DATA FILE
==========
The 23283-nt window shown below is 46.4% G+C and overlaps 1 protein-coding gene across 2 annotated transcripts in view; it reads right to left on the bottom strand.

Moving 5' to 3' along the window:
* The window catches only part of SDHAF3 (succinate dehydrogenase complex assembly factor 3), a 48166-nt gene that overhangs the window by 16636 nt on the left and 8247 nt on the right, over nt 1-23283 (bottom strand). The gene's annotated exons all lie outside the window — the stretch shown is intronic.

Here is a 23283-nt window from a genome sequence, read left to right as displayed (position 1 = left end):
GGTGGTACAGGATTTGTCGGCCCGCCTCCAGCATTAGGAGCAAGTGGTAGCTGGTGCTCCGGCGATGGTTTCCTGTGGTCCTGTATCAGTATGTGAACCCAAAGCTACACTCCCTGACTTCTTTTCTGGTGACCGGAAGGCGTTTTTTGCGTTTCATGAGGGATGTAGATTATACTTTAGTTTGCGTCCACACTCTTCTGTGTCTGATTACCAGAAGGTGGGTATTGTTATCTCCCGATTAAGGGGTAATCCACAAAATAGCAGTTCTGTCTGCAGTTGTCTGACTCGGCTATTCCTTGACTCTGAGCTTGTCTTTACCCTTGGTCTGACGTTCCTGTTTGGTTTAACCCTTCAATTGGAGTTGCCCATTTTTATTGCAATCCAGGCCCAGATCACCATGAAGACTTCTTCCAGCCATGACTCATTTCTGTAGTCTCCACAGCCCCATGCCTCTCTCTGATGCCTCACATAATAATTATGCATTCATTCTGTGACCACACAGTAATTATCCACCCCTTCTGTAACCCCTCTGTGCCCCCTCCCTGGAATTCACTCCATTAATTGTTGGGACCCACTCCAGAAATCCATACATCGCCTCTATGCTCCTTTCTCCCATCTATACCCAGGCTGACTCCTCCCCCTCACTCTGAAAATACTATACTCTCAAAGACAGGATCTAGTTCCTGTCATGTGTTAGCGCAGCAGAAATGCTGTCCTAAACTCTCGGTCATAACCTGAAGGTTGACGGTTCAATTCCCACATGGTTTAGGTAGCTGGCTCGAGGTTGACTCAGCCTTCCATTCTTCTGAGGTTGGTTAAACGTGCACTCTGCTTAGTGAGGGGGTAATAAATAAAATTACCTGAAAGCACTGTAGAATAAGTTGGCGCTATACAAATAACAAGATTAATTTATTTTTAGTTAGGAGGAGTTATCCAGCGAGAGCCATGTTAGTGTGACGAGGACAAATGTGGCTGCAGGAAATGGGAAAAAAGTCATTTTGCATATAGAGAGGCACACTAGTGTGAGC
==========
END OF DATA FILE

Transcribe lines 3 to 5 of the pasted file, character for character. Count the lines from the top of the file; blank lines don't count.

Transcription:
* The window catches only part of SDHAF3 (succinate dehydrogenase complex assembly factor 3), a 48166-nt gene that overhangs the window by 16636 nt on the left and 8247 nt on the right, over nt 1-23283 (bottom strand). The gene's annotated exons all lie outside the window — the stretch shown is intronic.

Here is a 23283-nt window from a genome sequence, read left to right as displayed (position 1 = left end):
GGTGGTACAGGATTTGTCGGCCCGCCTCCAGCATTAGGAGCAAGTGGTAGCTGGTGCTCCGGCGATGGTTTCCTGTGGTCCTGTATCAGTATGTGAACCCAAAGCTACACTCCCTGACTTCTTTTCTGGTGACCGGAAGGCGTTTTTTGCGTTTCATGAGGGATGTAGATTATACTTTAGTTTGCGTCCACACTCTTCTGTGTCTGATTACCAGAAGGTGGGTATTGTTATCTCCCGATTAAGGGGTAATCCACAAAATAGCAGTTCTGTCTGCAGTTGTCTGACTCGGCTATTCCTTGACTCTGAGCTTGTCTTTACCCTTGGTCTGACGTTCCTGTTTGGTTTAACCCTTCAATTGGAGTTGCCCATTTTTATTGCAATCCAGGCCCAGATCACCATGAAGACTTCTTCCAGCCATGACTCATTTCTGTAGTCTCCACAGCCCCATGCCTCTCTCTGATGCCTCACATAATAATTATGCATTCATTCTGTGACCACACAGTAATTATCCACCCCTTCTGTAACCCCTCTGTGCCCCCTCCCTGGAATTCACTCCATTAATTGTTGGGACCCACTCCAGAAATCCATACATCGCCTCTATGCTCCTTTCTCCCATCTATACCCAGGCTGACTCCTCCCCCTCACTCTGAAAATACTATACTCTCAAAGACAGGATCTAGTTCCTGTCATGTGTTAGCGCAGCAGAAATGCTGTCCTAAACTCTCGGTCATAACCTGAAGGTTGACGGTTCAATTCCCACATGGTTTAGGTAGCTGGCTCGAGGTTGACTCAGCCTTCCATTCTTCTGAGGTTGGTTAAACGTGCACTCTGCTTAGTGAGGGGGTAATAAATAAAATTACCTGAAAGCACTGTAGAATAAGTTGGCGCTATACAAATAACAAGATTAATTTATTTTTAGTTAGGAGGAGTTATCCAGCGAGAGCCATGTTAGTGTGACGAGGACAAATGTGGCTGCAGGAAATGGGAAAAAAGTCATTTTGCATATAGAGAGGCACACTAGTGTGAGC